DBS Gives North Pole Man a Christmas Gift: Movement
“I used to always play in church, and we would get together around my house in North Pole with a couple guitars and a violin or something and play,” he said. “I had taken this mandolin to sell along with my others. I didn’t think it was possible to ever play again.”
The Alaska resident was unable to play the string instrument for about 11 years. It was one of many activities that had become challenging since the onset of his Parkinson’s disease.
Snider visited a neurologist after he went to cast his vote for the 2000 presidential election and could not fill in the small circles on his ballot.
A longtime drywall contractor, he thought a pinched nerve was making it difficult for him to play his mandolin, knock on a door, and use a salt shaker.
Snider was surprised when the neurologist diagnosed him with Parkinson’s disease, a progressive neurological disorder that causes tremors, stiffness, and slow movement.
With Parkinson’s, you have everything taken away from you. DBS surgery opened a whole new door. It gave me back a lot of my life.
-Dewaine Snider, DBS Patient
“The news didn’t impact me greatly because I’m somewhat of an eternal optimist,” he said. “My wife was more upset about it. She’s a nurse and so is my daughter, so they knew more about what to expect.”
The cause of Parkinson’s disease is unknown, and a cure has not been found. The most effective treatment available is levodopa, a natural chemical that passes into the brain and is converted into dopamine. People with Parkinson’s disease have low dopamine concentrations.
However, motor fluctuations can be a complication of long-term levodopa use. People may fluctuate between “on” times, or periods when symptoms are controlled by the medication, and “off” times, or periods of decreased mobility.
Snider said he was experiencing “off” times of about three hours and having hallucinations, which can be a side effect of the medication. Daily tasks such as dressing himself, standing up from a seated position, using the stairs in his home, and driving a car had become difficult.
Snider turned to the Internet and began learning more about deep brain stimulation (DBS) surgery. In DBS surgery, a pacemaker-like device called a neurostimulator is implanted under the skin in the chest and connected to an electrode in the brain. The battery-operated device is programmed to deliver electrical signals to specific areas of the brain, regulating abnormal signals and providing symptom relief for people with Parkinson’s disease, essential tremor, and dystonia.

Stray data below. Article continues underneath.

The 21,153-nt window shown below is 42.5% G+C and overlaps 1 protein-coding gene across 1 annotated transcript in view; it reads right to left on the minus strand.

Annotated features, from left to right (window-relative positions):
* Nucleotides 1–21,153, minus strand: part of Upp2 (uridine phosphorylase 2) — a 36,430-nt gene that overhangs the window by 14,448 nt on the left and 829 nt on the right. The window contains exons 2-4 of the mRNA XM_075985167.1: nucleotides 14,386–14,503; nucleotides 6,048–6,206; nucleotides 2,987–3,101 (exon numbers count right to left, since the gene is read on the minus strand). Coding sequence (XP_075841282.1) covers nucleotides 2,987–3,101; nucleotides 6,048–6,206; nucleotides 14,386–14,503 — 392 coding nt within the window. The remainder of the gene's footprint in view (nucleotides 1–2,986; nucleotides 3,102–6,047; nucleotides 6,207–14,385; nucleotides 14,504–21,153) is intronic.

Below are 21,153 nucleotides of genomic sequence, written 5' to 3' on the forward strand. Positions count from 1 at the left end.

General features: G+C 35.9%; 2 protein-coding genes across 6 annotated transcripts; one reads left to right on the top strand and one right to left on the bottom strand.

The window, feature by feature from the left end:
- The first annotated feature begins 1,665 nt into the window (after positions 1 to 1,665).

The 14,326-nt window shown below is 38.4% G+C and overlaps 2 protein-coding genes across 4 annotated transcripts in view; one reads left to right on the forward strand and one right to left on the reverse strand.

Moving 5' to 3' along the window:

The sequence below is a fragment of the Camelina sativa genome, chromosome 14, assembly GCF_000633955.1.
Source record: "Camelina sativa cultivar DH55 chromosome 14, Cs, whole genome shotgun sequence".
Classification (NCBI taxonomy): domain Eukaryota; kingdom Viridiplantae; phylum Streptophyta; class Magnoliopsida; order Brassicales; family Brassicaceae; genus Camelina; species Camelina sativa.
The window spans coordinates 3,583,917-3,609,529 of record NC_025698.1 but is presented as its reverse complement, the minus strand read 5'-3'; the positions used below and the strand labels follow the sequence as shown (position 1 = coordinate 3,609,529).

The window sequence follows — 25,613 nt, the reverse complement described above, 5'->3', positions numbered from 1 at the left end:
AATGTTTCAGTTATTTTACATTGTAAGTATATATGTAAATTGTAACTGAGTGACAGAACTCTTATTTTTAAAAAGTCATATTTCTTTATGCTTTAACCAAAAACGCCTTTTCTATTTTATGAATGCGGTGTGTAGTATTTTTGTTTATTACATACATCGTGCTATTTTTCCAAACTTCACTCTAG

“She answered every question, showed me that I was important, and said I could call her anytime I wanted to,” Snider said. “I was scared, but after talking to Meg, there was so much reassurance that I felt like the procedure was routine.”
Snider also felt more at ease when he learned that he could be asleep for the entire procedure.
In “asleep” DBS surgery, the neurosurgeon uses a portable computed tomography (CT) scanner in the operating room to produce an image of the tiny structures in the brain and confirm that the electrode is in the correct place. Using intraoperative imaging instead of microelectrode recording to confirm electrode placement allows the patient to be under general anesthesia.
Snider traveled from North Pole to Phoenix in April to have the surgery. Almost a year later, he says DBS has given him a new lease on life.
He is able to get himself ready for the day, move around his split-level home, sleep soundly through the night, drive his car, and enjoy his hobbies such as golfing and playing the mandolin.
“I played in a golf tournament with my two boys, and I played the whole 18 holes,” he said. “The longest ball I hit was 240 yards.”
Snider has also significantly reduced his medication intake since the surgery and no longer has hallucinations. He said he has recommended DBS to other people with the disease.
“With Parkinson’s, you have everything taken away from you,” he said. “DBS surgery opened a whole new door. It gave me back a lot of my life.”